Books Military Science Fiction

Endgame: Good ending to a very enjoyable series

EndgameEndgame (Slaver Wars #5 alt. #7) by Raymond L. Weil
My rating: 9 out of 10 stars

The Federation is pushing the Hocklyns steadily back, but they still vastly outnumber the Humans and their allies by hundreds to one. Fleet Admiral Hedon Streth has to defeat them before they develop newer and more deadly weapons. In a bold move, Hedon comes up with a daring plan to attack the Hocklyn home worlds. If he succeeds, the war will be over and if he fails then the Federation will face imminent defeat.

The AIs have withdrawn to the center of the galaxy where they are working on their Great Project. Once completed it will send out a hyperwave that will eliminate all organic life in the galaxy. Can anything be done to stop this impending apocalypse?

I have thoroughly enjoyed all the books in this book series. They have all been great as far as I am concerned possibly with the exception of Alien Contact which was “just” good instead of great. This is the 5th book in the actual Slaver Wars series. Originally the author wrote three short stories, the Moon Wreck series. Later these books was renamed into Slaver Wars, book 1, part 1 to 3, and later a 4th book, Fleet Academy, in the Moon Wreck series came out which was also kind of incorporated into the Slave Wars series from and that point of view this is book 7. Since the two series are quite separate in time I prefer to keep them separate so to me this is book 5.

Anyway, enough of the trivia. This is a good ending to a great series. As the book name suggests this is the big showdown. Not only against the Hocklyns but also, and perhaps more importantly, against the AIs. The book pretty much follows the same recipe as the previous books and plays out the reminder of the story arc in a logical way. All the familiar characters are there. The combat in space is plentiful and well done. The fleet battles, especially towards the end, are quite large yet they are not glossed over as some books have the unfortunate tendency to do. Nor are they so detailed that they dominate the book.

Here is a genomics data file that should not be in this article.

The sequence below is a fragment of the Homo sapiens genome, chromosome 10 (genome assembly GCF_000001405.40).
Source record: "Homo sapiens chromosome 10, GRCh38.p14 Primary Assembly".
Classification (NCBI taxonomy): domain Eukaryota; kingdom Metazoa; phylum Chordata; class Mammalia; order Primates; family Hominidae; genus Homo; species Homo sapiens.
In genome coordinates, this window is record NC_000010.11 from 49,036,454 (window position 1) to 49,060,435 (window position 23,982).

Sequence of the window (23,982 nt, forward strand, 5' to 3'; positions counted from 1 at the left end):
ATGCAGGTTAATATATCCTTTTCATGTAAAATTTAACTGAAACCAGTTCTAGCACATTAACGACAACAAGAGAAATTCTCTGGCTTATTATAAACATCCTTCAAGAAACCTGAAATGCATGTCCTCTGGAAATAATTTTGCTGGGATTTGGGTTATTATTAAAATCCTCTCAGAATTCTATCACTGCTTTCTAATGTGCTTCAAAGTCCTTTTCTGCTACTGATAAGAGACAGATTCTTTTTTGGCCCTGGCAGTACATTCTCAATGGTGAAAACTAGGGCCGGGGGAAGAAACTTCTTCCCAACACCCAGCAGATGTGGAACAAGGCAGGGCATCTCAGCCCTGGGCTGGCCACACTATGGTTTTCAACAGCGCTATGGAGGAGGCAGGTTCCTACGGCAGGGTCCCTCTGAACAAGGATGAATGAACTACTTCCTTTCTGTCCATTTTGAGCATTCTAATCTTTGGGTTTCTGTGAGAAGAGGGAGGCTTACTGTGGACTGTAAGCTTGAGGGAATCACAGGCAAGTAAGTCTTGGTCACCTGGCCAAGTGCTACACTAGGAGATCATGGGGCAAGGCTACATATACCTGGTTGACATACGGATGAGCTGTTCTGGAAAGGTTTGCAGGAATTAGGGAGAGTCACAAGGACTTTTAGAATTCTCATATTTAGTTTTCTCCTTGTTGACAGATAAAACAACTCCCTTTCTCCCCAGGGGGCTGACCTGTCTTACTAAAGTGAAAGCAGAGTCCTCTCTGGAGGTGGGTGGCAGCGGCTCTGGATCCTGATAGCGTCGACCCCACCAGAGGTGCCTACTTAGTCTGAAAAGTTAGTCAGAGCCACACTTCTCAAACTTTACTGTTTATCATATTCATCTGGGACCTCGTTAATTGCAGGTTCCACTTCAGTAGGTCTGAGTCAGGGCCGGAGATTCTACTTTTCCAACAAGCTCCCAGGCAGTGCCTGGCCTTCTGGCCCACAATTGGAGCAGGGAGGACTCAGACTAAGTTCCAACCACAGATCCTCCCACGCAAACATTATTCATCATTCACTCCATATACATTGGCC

The method used by Admiral Streth to bring down the Hocklyn Empire was not really what I expected. However, if you think about it, it was actually a very logical approach and certainly not a new idea. The AIs got a more straightforward clobbertime treatment. I have to say that I had a wee bit of a problem with how the Federation went about things at the end. The Hocklyns were intelligent after all yet not a single attempt to enlighten them about the big picture was taken. After all, those resources that now simply got squandered could have been useful against the AIs. Ever since the AIs grand project was even hinted at I almost assumed that, at some point in time, the Hocklyns would be turned against the AIs but that not even an attempt was made felt very illogical to me.

As I wrote above this is the end of the series. The author does leave a few loose ends with future books could be tied into and he does indeed hint, both at the end of the book and on his website, that a spin off series could be in the works. Given how much I have enjoyed other books from this author (not just this particular book series) I will pick up such a book if it comes out for sure.

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